In Spring 2013 I was part of a 4-person team investigating the mechanical properties of 3D-Printed ABS plastic, in comparison to the mechanical properties of injection-molded ABS samples and machined ABS samples.
Compared to injection molding and machining, 3D Printing is a newer manufacturing technology, primarily used for prototyping. It requires very little setup time since no molds or custom tools are needed. The most common 3D printers use a technique called Fused Deposition Modeling (FDM) for building parts layer by layer. A 2mm diameter filament is fed into a heating chamber where it is melted and forced out through a 0.4mm diameter nozzle, onto the build platform. The nozzle follows a computer-controlled path, building up the part from layers of small strands fused together as shown in Fig. 2. The resulting part is not completely solid, but is a matrix of fused filaments.
We were interested in looking at how three factors affect the strength and toughness of the 3D-Printed parts:
1) Orientation: Considering that 3D printed parts consist of filaments, the material is anisotropic. It is much weaker on the planes parallel to the layers than in other directions. For example, a shaft printed in a vertical orientation with many small round layers would be easy to snap, but the same part printed in a horizontal orientation with a few long layers would significantly less brittle. We tested samples printed in both orientations for our comparisons.
2) Print Density: 3D Printers can either print “solid” parts, where the volume is completely filled with layers of plastic, or “sparse” parts, where the outer surface of the part is solid but the interior is filled with a low-density honeycomb-like matrix. Sparse printing allows for increased speed and reduced usage of plastic for large parts. We tested samples printed in both densities for our comparisons.
3) Surface Treatment: Hobbyists have discovered that 3D printed parts can be given a smooth, shiny surface finish by immersing them in acetone vapor after printing, shown in Fig. 3. To do this, the part is hung inside a jar that contains a small amount of liquid acetone. The jar is then heated in order for the acetone to vaporize . The use of acetone vapor over liquid acetone ensures a very consistent surface. The process achieves the smooth surface finish by softening the outer layer of plastic as the acetone breaks the secondary bonds between the ABS polymer chains. This allows chains to slide past each other and move to more stable positions. Surface tension in the liquid-like plastic layer polishes the surface texture, especially the small crevices between each successive layer. When the acetone evaporates, the plastic returns to its original hardness, but now has a well-bonded, continuous layer on the outer surface. We predicted that surface treatment with acetone vapor would increase the toughness of parts by improving the bonding between each of the layers.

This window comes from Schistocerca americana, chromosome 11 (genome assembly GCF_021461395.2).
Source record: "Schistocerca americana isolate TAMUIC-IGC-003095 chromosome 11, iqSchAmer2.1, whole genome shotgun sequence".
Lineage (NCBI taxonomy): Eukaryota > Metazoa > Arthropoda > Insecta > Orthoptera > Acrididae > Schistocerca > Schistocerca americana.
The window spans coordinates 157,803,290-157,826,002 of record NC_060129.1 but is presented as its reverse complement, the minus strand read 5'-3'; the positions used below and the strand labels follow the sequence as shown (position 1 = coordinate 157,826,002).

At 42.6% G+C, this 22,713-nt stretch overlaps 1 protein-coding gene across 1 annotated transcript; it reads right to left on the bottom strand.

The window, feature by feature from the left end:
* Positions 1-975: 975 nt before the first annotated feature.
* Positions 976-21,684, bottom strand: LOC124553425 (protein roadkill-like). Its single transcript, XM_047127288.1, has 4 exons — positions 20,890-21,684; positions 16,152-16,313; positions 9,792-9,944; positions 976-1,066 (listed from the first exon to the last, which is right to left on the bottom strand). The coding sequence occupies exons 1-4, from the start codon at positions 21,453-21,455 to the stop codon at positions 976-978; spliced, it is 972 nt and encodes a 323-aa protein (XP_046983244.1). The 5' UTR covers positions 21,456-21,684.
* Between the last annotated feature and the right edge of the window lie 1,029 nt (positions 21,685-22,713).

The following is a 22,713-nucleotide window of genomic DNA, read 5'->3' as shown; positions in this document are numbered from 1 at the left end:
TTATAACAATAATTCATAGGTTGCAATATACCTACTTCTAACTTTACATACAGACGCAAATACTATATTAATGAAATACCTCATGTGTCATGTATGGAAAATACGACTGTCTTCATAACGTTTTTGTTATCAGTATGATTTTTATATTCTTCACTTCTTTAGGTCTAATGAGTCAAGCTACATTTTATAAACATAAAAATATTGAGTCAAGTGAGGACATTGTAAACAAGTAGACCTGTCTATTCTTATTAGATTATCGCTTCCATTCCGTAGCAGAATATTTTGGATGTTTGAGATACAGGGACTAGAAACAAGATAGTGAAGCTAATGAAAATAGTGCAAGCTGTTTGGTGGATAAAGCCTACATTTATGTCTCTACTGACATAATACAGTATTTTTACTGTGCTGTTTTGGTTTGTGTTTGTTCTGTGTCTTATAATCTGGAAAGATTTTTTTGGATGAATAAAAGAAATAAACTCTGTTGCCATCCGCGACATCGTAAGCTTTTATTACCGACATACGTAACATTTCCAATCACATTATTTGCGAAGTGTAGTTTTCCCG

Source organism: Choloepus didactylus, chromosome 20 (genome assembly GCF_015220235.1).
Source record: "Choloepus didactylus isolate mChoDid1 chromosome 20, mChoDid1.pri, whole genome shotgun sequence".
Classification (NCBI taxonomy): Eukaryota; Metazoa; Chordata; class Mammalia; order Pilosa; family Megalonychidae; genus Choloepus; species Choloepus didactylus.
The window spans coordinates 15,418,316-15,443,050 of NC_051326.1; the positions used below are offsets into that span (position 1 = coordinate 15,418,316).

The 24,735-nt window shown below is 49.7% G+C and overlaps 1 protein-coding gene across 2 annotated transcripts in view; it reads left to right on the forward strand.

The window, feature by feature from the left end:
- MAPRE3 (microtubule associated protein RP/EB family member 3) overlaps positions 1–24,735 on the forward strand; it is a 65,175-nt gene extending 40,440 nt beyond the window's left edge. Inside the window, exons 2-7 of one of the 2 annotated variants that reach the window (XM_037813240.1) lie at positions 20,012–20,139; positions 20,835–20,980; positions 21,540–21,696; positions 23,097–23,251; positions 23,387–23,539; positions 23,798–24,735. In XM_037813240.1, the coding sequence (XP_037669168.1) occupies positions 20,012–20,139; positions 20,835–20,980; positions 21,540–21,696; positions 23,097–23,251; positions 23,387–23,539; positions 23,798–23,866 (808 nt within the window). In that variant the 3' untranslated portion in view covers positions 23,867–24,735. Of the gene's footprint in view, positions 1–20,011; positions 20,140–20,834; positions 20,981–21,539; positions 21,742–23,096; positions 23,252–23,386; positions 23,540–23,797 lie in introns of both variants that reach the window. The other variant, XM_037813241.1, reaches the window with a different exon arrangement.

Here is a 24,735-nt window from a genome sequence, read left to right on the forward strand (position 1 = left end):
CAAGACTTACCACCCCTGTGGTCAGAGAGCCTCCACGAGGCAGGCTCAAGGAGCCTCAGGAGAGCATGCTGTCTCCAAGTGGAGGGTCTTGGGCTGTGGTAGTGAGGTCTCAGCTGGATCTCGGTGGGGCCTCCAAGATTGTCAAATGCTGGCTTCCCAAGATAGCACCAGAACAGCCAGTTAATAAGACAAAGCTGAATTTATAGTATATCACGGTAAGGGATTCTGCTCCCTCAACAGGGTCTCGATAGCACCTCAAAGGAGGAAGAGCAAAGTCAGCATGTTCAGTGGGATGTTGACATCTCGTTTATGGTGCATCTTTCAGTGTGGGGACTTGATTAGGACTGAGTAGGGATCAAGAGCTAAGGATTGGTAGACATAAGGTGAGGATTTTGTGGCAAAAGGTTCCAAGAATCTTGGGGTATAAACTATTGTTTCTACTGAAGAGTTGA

Within the context of low volume production, 3D printing orientation and printing resolution are important criteria due to their significance in determining the directional strength and cost of a part. In axial loading, parts printed with axially directed strands have favorable tensile strength and strain, while transverse strands are chosen to maximize part stiffness.
Additionally, post-treatment with part exposure to acetone vapor greatly improved strain, toughness, and surface finish in exchange for a small reduction in stiffness and tensile strength as a result of the melting and fusion of the ABS strands. It is therefore worth noting that if strain or toughness are the most important criterion then superior parts in both respects can be produced with both time and cost savings by reducing the 3D printing resolution and by acetone vapor surface treatment.
You can read our final report here: Final Report PDF